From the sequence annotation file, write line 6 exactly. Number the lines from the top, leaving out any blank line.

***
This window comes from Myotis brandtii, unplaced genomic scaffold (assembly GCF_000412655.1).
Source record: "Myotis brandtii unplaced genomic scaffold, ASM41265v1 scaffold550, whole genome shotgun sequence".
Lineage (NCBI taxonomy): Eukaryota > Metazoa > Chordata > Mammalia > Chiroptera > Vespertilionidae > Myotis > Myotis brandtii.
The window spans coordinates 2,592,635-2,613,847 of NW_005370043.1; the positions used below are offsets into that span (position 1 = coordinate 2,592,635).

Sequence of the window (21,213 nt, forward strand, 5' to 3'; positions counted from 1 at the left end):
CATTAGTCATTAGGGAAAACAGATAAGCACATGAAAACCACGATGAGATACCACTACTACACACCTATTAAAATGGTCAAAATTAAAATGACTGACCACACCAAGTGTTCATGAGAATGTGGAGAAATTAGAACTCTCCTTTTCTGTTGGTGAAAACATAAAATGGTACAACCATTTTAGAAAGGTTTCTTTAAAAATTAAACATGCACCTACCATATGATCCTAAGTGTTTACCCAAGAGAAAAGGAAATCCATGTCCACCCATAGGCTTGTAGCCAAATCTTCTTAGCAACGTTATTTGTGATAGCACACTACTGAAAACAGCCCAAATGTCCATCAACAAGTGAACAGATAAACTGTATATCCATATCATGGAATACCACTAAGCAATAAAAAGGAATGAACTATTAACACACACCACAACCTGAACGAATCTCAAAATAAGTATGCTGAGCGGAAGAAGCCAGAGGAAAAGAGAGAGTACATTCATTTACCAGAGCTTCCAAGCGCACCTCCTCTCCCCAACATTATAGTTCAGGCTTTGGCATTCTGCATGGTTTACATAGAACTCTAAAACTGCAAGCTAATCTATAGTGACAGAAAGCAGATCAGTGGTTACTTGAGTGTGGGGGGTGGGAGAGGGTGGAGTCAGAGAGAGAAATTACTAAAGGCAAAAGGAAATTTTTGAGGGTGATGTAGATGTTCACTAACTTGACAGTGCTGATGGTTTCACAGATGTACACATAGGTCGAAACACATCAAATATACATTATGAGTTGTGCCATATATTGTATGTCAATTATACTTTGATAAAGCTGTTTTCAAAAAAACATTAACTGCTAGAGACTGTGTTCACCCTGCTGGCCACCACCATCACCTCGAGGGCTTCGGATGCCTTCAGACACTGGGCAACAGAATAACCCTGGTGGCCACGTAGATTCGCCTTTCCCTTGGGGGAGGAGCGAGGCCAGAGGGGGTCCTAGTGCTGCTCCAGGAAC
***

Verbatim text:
CATTAGTCATTAGGGAAAACAGATAAGCACATGAAAACCACGATGAGATACCACTACTACACACCTATTAAAATGGTCAAAATTAAAATGACTGACCACACCAAGTGTTCATGAGAATGTGGAGAAATTAGAACTCTCCTTTTCTGTTGGTGAAAACATAAAATGGTACAACCATTTTAGAAAGGTTTCTTTAAAAATTAAACATGCACCTACCATATGATCCTAAGTGTTTACCCAAGAGAAAAGGAAATCCATGTCCACCCATAGGCTTGTAGCCAAATCTTCTTAGCAACGTTATTTGTGATAGCACACTACTGAAAACAGCCCAAATGTCCATCAACAAGTGAACAGATAAACTGTATATCCATATCATGGAATACCACTAAGCAATAAAAAGGAATGAACTATTAACACACACCACAACCTGAACGAATCTCAAAATAAGTATGCTGAGCGGAAGAAGCCAGAGGAAAAGAGAGAGTACATTCATTTACCAGAGCTTCCAAGCGCACCTCCTCTCCCCAACATTATAGTTCAGGCTTTGGCATTCTGCATGGTTTACATAGAACTCTAAAACTGCAAGCTAATCTATAGTGACAGAAAGCAGATCAGTGGTTACTTGAGTGTGGGGGGTGGGAGAGGGTGGAGTCAGAGAGAGAAATTACTAAAGGCAAAAGGAAATTTTTGAGGGTGATGTAGATGTTCACTAACTTGACAGTGCTGATGGTTTCACAGATGTACACATAGGTCGAAACACATCAAATATACATTATGAGTTGTGCCATATATTGTATGTCAATTATACTTTGATAAAGCTGTTTTCAAAAAAACATTAACTGCTAGAGACTGTGTTCACCCTGCTGGCCACCACCATCACCTCGAGGGCTTCGGATGCCTTCAGACACTGGGCAACAGAATAACCCTGGTGGCCACGTAGATTCGCCTTTCCCTTGGGGGAGGAGCGAGGCCAGAGGGGGTCCTAGTGCTGCTCCAGGAAC